In 1829, Cole made his first trip to Europe, studying its great paintings, sketching architectural details and gaining inspiration in Italian ruins, such as those he captured in The Cascatelli, Tivoli, Looking Towards Rome. I nearly genuflected before the hinged mahogany paintbox that Cole took with him on subsequent travels to Italy. The image on its interior cover depicts the ruins of the Temples of Zeus and Concordia in Girgenti, Sicily.
By the mid-1830s, Cole started expressing his interest in architecture, listing himself as an architect in the New York City Directory and sketching ideas for a national monument to George Washington. In 1838, he entered a competition to design the Ohio Statehouse, and won third place for his rendering of a horizontal building with a Doric colonnade, a recessed entrance and window bays, and a low windowed dome.
Alexander Jackson Davis, an architect who authored Rural Residences, the first American pattern book for building houses, was hired to combine the best of all three drawings; however, Davis’s plan was too expensive to build, so Cole’s design was executed with some modifications.
The Architect’s Dream, which Cole painted in 1839-1840 and is now in the collection of the Toledo Museum of Art, is another highlight of the exhibition. The painting portrays an architect lounging on a column, perched on books as he conjures images of fantastic architectural styles.
Perhaps the most poignant part of the exhibition is Cole’s study for The Cross and the World – The Pilgrim of the World on His Journey. Painted in 1846-47, the study was to be for a five-part series Cole planned about the opposing journeys of the “pilgrim of the cross,” who seeks spiritual truth, and the “pilgrim of the world,” who delights in material things, but he died before he completed it.
Cultivate a taste for scenery, Cole urged in his “Essay on American Scenery.”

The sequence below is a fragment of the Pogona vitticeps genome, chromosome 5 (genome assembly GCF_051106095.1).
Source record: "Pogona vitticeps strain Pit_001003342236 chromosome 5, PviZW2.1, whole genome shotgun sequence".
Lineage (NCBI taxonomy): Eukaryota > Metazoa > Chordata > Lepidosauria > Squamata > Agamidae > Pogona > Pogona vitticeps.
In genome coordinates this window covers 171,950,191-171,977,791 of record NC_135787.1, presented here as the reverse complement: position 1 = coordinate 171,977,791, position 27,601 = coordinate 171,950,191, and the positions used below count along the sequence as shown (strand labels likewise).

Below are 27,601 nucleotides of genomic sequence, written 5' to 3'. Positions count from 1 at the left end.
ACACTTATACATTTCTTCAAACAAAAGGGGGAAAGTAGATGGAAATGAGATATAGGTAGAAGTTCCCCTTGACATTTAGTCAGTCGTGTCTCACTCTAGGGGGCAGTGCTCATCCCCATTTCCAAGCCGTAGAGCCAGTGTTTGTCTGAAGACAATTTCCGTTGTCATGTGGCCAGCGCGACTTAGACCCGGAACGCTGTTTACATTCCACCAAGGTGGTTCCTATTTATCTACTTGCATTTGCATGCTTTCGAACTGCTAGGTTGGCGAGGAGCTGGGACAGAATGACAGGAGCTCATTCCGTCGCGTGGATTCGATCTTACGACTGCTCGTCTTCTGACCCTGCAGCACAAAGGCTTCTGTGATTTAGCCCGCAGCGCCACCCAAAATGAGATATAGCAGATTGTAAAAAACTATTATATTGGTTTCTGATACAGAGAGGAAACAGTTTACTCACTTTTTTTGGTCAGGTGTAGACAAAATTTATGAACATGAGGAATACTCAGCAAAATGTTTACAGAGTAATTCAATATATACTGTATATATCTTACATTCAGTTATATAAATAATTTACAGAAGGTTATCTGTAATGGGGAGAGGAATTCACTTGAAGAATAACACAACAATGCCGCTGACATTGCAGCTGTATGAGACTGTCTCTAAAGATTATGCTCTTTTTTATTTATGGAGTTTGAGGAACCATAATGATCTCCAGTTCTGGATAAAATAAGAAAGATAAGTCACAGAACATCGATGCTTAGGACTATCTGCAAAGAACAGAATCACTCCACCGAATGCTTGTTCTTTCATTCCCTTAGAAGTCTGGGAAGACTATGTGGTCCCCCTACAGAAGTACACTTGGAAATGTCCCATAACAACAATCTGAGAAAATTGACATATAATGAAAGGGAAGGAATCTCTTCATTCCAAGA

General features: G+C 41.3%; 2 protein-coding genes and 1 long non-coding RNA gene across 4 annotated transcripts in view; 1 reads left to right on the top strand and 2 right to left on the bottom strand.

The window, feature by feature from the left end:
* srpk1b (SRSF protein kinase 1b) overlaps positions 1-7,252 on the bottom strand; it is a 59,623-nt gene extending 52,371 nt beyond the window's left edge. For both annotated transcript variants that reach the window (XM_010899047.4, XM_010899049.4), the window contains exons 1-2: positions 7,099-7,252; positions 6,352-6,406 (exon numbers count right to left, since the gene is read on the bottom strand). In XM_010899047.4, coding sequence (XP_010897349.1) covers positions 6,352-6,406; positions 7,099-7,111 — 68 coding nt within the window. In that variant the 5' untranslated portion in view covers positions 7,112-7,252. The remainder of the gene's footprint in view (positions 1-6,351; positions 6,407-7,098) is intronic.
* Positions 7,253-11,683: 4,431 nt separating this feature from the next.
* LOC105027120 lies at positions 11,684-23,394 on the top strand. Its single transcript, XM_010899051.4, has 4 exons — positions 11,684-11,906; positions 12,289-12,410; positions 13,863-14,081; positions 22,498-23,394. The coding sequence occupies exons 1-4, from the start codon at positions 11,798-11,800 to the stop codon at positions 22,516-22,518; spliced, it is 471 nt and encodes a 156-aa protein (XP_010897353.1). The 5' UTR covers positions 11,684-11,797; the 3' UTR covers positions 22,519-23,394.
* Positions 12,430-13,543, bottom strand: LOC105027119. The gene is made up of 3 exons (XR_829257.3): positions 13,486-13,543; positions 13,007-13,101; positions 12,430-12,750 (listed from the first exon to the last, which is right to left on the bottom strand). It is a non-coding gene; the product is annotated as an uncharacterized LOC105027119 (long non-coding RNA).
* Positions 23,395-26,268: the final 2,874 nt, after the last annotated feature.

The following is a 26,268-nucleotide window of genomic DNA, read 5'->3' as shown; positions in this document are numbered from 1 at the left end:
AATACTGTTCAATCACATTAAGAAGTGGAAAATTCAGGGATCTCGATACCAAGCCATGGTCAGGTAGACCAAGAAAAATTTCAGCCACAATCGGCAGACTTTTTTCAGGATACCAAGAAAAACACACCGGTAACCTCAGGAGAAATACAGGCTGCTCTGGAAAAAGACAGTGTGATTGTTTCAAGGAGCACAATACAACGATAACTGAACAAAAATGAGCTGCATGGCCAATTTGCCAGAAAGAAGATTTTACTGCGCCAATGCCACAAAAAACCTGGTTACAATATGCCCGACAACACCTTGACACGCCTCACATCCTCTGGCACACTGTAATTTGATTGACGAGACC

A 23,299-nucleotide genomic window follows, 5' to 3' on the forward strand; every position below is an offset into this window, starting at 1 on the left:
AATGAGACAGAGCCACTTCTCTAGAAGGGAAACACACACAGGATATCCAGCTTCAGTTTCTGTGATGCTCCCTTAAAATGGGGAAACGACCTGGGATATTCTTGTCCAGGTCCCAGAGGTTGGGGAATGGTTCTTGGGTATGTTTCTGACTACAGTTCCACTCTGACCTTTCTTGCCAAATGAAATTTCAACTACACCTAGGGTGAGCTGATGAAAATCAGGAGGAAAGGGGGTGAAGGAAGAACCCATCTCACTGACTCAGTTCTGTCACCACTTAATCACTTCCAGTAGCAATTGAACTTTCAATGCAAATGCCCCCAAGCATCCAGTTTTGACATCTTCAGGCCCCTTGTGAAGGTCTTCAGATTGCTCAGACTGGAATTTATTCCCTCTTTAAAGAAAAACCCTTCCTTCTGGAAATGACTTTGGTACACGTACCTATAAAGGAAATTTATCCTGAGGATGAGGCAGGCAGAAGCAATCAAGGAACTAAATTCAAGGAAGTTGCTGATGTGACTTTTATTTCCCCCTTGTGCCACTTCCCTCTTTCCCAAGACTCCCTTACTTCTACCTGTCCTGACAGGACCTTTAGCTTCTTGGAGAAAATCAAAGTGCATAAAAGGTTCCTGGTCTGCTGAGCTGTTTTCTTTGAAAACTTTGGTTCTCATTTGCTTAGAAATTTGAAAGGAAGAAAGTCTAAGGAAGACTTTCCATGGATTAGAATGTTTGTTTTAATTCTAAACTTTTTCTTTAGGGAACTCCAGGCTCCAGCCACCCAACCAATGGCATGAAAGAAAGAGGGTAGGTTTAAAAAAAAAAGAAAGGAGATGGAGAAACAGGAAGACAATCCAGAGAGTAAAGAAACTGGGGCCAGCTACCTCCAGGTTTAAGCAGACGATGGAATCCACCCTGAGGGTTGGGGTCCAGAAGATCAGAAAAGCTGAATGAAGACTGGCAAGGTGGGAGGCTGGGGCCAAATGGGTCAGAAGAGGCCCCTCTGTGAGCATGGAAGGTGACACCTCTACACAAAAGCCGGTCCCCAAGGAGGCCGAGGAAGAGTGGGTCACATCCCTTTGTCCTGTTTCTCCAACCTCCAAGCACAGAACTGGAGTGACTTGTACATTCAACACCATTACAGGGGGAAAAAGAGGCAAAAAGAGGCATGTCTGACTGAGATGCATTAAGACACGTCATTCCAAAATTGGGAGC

“It is a subject that to every American ought to be of surpassing interest; for, whether he beholds the Hudson mingling waters with the Atlantic–explores the central wilds of this vast continent, or stands on the margin of the distant Oregon, he is still in the midst of American scenery–it is his own land; its beauty, its magnificence, its sublimity–all are his; and how undeserving of such a birthright, if he can turn towards it an unobserving eye, an unaffected heart!,” Cole wrote. “…Nature has spread for us a rich and delightful banquet. Shall we turn from it? We are still in Eden; the wall that shuts us out of the garden is our own ignorance and folly.”
The same could be said for cultivating a taste for architectural scenery, including the buildings that Cole conceived.
For more, see Thomas Cole: The Artist as Architect, the catalogue by Annette Blaugrund that accompanies the exhibition; Thomas Cole’s Poetry: The Collected Poems of America’s Foremost Painter of the Hudson River School; The Hudson River School: Nature and the American Vision, by Linda S. Ferber; American Paradise: The World of the Hudson River School, a publication of the Metropolitan Museum of Art; The Hudson River School: American Landscape Artists, by Bert D. Yaeger; Thomas Cole: Landscape Into History, edited by William H. Truettner and Alan Wallach; and a DVD titled The Hudson River School: Artistic Pioneers.